The present findings obtained after a 2-day regimen of agomelatine support previous results showing that its acute administration induces an increase in the firing rate of LC-NE neurons, but no changes in the firing pattern of VTA-DA neurons (Millan et al, 2003). This is also in line with in vitro data showing that perfusion of DRN slices with agomelatine has no effect on the firing rate of DRN-5-HT neurons (Hanoun et al, 2004).
Interestingly, it was previously demonstrated that short-term administration of the selective 5-HT2C receptor antagonist SB-242084 has no effect on the firing rate of LC-NE neurons (Dremencov et al, 2007b) and on the number of spontaneously active VTA-DA neurons (Chenu et al, 2009). Therefore, the short-term effect of agomelatine on both the LC and VTA neurons might be mediated, at least in part, by its melatonergic component. However, it was previously reported that an acute administration of melatonin (16 mg/kg) is devoid of effect on the firing rate of LC-NE neurons, whereas agomelatine (4 mg/kg) induces a significant increase (Millan et al, 2003). The effect on the LC-NE neuron may thus be due to the combination of the MT1/MT2 and 5-HT2C activities of agomelatine. This is consistent with a single dose of the melatonergic receptor antagonist S22153 antagonizing the effect of short-term administration of agomelatine on the firing rate of LC-NE neurons (Figure 1e). Nevertheless, as agomelatine is also acting as an antagonist at 5-HT2B receptors, it could not be excluded that this affinity may account for the enhancement of LC-NE activity. Indeed, even though the blockade of the 5-HT2C receptor has no effect by itself, it has been previously demonstrated that the 5-HT2B/2C receptor antagonist S32006 dose-dependently increases the firing rate of LC neurons (Dekeyne et al, 2008).
It is now well established that VTA-DA neurons receive a GABA input producing inhibitory postsynaptic potentials (IPSPs) that regulate the number of spontaneously active neurons in the VTA (Grace et al, 2007). It is therefore probable that the increase in the number of spontaneously active neurons (following short-term and long-term administration of agomelatine) was because of a disinhibition of VTA-DA neurons through a decrease of GABA-induced IPSPs. Similar increases of spontaneously active neurons have already been reported following chronic administration of various antidepressants such as citalopram, clorgyline, fluoxetine, and paroxetine (Chenu et al, 2009; Sekine et al, 2007).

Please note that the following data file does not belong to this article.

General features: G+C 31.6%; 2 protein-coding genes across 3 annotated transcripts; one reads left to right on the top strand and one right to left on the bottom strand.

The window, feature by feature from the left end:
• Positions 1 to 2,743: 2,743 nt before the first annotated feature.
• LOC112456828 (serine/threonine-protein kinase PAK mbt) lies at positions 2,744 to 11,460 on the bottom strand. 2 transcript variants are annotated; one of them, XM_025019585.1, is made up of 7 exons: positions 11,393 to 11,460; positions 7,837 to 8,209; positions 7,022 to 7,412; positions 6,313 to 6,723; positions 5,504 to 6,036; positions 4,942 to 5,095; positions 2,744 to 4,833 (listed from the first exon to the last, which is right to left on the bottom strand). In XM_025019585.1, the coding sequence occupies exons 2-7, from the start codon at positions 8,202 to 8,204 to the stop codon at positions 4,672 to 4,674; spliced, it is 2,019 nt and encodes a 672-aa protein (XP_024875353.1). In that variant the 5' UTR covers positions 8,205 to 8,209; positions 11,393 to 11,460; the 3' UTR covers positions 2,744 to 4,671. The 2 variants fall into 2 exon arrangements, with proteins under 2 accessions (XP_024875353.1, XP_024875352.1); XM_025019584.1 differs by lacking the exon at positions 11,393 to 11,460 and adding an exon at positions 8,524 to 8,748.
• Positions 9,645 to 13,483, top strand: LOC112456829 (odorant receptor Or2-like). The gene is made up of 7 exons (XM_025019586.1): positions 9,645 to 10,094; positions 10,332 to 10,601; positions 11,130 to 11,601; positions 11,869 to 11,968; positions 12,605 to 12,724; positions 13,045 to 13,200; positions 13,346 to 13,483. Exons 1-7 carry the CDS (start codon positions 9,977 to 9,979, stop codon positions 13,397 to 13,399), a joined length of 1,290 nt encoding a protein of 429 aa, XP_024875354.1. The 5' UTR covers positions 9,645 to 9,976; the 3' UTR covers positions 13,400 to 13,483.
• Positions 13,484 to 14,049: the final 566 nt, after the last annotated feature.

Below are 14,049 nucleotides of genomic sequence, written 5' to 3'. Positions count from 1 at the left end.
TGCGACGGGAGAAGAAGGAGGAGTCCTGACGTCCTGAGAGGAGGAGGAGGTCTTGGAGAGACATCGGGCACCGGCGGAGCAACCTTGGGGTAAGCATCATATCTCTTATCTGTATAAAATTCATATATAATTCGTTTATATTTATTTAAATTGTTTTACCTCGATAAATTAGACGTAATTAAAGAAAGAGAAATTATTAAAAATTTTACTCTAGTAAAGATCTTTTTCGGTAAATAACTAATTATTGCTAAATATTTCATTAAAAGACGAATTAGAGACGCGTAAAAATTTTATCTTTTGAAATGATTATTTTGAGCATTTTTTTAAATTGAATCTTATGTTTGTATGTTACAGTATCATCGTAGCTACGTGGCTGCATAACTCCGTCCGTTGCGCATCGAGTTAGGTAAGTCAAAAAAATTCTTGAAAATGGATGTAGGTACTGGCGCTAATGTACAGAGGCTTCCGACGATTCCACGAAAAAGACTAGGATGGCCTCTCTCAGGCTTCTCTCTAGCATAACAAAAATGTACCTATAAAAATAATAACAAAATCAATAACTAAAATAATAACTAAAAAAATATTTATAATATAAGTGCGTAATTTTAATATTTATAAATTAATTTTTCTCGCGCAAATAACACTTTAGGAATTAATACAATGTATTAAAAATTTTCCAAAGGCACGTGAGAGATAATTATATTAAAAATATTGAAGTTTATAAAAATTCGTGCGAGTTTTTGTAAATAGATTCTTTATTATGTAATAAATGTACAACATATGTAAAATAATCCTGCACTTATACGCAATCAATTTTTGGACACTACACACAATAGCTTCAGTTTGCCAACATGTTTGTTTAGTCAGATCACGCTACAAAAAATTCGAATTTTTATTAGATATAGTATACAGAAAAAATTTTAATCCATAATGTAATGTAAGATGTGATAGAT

The prolonged administration of agomelatine also induced a modification of the pattern of discharge of VTA-DA neurons. Indeed, even though the average firing rate of these neurons was unchanged, there was a significant increase in the bursting activity of these neurons (percent of spikes occurring in burst and number of bursts per min; Figure 2a). In a previous set of experiments, it was demonstrated that long-term administration of the selective 5-HT2C receptor antagonist SB-243213 induces an increase in the number of spikes per burst and in the percentage of neurons displaying bursts, but is also accompanied by a decrease in the number of bursts (Blackburn et al, 2002). This suggests that the 5-HT2C antagonistic properties of agomelatine cannot fully explain the modification of the firing pattern of VTA-DA neurons. Nonetheless, the same group subsequently reported that the 5-HT2B/2C receptors antagonist SB-200646A given chronically to rats at a high dose of 20 mg/kg/day (but not at a lower dose of 10 mg/kg/day) increases the number of spikes per burst, the percentage of spikes occurring in bursts and the number of bursts (Blackburn et al, 2006) as was found in the present study. Taken together, these data suggest that agomelatine might increase the bursting activity of VTA-DA neurons through a blockade of both 5-HT2B and 5-HT2C receptors. However, in the present study a single administration of the melatonergic receptor antagonist S22153 reversed the increase in the number of bursts induced by a chronic regimen of agomelatine; therefore, the melatonergic component of agomelatine might also be involved in the modification of the pattern of discharge of VTA-DA neurons. The single injection of S22153 did not antagonize the increase in the percentage of spikes occurring in bursts. This is mainly because of the fact that it decreased both the number of bursts and the firing rate of VTA-DA neurons. The involvement of melatonin in the control of DA transmission is in line with data showing that a chronic treatment with melatonin alone induces an increase in the tissular level of DA in old rats (Esteban et al, 2010). Further experiments are necessary to determine whether melatonin by itself can induce a modification of the discharge pattern of VTA-DA neurons.